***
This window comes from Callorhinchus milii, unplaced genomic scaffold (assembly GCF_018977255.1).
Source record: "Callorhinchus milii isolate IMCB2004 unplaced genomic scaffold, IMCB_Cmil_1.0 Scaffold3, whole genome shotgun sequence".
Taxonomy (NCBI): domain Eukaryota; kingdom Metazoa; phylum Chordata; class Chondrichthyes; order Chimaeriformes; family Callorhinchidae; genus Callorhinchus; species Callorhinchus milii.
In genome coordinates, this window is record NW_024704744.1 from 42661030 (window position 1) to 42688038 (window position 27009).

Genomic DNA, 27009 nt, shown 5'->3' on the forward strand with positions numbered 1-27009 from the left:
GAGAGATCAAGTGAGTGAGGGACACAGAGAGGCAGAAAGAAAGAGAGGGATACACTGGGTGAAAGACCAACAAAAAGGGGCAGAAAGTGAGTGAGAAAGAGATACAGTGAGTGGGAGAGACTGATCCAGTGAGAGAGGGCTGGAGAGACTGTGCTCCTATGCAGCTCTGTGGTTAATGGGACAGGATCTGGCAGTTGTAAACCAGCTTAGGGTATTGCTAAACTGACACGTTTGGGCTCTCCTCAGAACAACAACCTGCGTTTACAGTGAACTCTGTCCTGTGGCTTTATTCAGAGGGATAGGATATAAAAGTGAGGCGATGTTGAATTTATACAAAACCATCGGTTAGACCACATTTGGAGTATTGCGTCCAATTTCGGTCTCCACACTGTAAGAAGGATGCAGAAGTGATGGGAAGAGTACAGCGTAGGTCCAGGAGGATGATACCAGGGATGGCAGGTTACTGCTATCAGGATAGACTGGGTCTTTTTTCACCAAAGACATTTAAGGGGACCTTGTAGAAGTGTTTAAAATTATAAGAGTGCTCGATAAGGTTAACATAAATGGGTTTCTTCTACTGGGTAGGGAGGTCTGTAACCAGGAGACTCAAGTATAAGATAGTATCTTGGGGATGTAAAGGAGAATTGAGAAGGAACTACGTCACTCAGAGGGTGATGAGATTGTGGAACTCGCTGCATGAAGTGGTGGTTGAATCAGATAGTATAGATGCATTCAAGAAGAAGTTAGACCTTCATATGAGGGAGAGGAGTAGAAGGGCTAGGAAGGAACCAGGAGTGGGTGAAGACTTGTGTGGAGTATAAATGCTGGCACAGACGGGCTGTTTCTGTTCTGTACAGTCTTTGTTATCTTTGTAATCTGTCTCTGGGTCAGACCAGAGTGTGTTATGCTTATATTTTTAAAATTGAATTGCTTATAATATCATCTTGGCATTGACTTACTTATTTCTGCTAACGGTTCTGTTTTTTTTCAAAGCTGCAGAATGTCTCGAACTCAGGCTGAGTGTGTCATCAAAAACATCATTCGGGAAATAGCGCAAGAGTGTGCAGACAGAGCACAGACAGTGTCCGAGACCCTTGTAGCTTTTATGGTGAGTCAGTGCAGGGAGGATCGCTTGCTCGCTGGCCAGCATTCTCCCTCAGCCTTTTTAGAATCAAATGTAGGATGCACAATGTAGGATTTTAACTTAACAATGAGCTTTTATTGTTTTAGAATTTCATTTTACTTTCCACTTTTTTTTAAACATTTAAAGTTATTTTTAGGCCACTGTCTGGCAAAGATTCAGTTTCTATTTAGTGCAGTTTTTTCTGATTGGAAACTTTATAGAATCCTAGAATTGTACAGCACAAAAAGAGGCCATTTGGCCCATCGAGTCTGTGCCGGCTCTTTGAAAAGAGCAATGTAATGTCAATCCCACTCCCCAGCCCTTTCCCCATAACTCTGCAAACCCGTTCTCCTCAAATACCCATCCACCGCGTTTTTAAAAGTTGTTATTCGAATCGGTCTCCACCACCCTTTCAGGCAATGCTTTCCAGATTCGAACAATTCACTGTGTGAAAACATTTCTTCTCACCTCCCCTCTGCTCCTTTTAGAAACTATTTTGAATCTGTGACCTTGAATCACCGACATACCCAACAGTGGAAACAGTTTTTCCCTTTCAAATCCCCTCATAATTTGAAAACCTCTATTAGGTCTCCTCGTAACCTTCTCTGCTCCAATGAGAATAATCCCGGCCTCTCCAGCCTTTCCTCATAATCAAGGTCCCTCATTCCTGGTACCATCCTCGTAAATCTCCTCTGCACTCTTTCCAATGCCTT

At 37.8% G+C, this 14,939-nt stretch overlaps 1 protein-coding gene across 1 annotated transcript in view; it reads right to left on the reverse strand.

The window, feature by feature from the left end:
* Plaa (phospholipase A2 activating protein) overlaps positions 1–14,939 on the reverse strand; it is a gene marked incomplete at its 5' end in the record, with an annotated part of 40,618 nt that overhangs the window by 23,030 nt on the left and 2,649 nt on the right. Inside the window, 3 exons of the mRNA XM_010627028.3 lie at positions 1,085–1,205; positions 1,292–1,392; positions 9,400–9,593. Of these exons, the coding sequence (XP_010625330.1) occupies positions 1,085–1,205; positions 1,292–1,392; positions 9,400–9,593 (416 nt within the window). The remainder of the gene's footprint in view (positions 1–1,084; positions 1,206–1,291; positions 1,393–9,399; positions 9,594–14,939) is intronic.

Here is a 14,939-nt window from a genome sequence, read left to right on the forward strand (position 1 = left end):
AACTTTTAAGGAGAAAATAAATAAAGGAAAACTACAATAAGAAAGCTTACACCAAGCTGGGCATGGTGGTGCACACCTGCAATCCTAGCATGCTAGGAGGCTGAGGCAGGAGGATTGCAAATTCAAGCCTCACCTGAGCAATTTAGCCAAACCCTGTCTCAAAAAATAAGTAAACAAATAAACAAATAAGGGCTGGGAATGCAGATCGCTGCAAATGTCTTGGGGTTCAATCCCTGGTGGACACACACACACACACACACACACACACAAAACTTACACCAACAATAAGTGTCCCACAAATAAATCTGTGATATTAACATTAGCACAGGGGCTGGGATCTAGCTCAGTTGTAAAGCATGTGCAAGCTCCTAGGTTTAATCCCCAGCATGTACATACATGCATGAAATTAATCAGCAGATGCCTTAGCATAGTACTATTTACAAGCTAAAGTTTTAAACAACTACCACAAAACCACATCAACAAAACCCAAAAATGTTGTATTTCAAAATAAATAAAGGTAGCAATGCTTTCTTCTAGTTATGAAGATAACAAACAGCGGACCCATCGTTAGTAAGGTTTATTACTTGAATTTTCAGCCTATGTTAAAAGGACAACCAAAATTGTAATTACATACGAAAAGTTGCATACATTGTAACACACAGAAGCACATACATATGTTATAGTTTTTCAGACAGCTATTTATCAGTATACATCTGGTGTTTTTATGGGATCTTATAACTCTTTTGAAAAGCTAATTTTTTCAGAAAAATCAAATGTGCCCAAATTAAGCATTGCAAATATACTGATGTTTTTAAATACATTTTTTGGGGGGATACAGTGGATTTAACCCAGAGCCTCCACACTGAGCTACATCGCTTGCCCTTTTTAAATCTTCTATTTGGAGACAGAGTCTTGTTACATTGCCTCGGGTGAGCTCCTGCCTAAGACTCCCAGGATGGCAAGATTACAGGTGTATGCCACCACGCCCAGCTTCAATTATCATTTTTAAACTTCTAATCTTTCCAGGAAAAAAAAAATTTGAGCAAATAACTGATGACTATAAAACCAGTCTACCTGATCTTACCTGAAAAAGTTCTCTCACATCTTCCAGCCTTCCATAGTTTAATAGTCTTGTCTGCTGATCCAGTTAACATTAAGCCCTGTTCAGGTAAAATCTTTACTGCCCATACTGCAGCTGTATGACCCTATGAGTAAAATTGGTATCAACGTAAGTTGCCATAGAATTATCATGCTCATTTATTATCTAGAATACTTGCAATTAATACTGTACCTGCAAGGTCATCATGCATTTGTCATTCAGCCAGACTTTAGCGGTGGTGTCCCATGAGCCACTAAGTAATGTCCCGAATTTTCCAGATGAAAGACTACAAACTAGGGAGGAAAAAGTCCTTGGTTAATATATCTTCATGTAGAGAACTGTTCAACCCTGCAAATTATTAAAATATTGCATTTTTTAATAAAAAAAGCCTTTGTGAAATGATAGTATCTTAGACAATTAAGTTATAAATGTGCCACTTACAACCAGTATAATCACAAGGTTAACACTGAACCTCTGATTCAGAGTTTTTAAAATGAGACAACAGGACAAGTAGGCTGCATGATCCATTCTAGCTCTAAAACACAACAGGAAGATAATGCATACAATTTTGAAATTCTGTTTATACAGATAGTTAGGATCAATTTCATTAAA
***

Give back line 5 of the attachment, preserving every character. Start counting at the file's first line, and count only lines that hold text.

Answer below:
Genomic DNA, 27009 nt, shown 5'->3' on the forward strand with positions numbered 1-27009 from the left: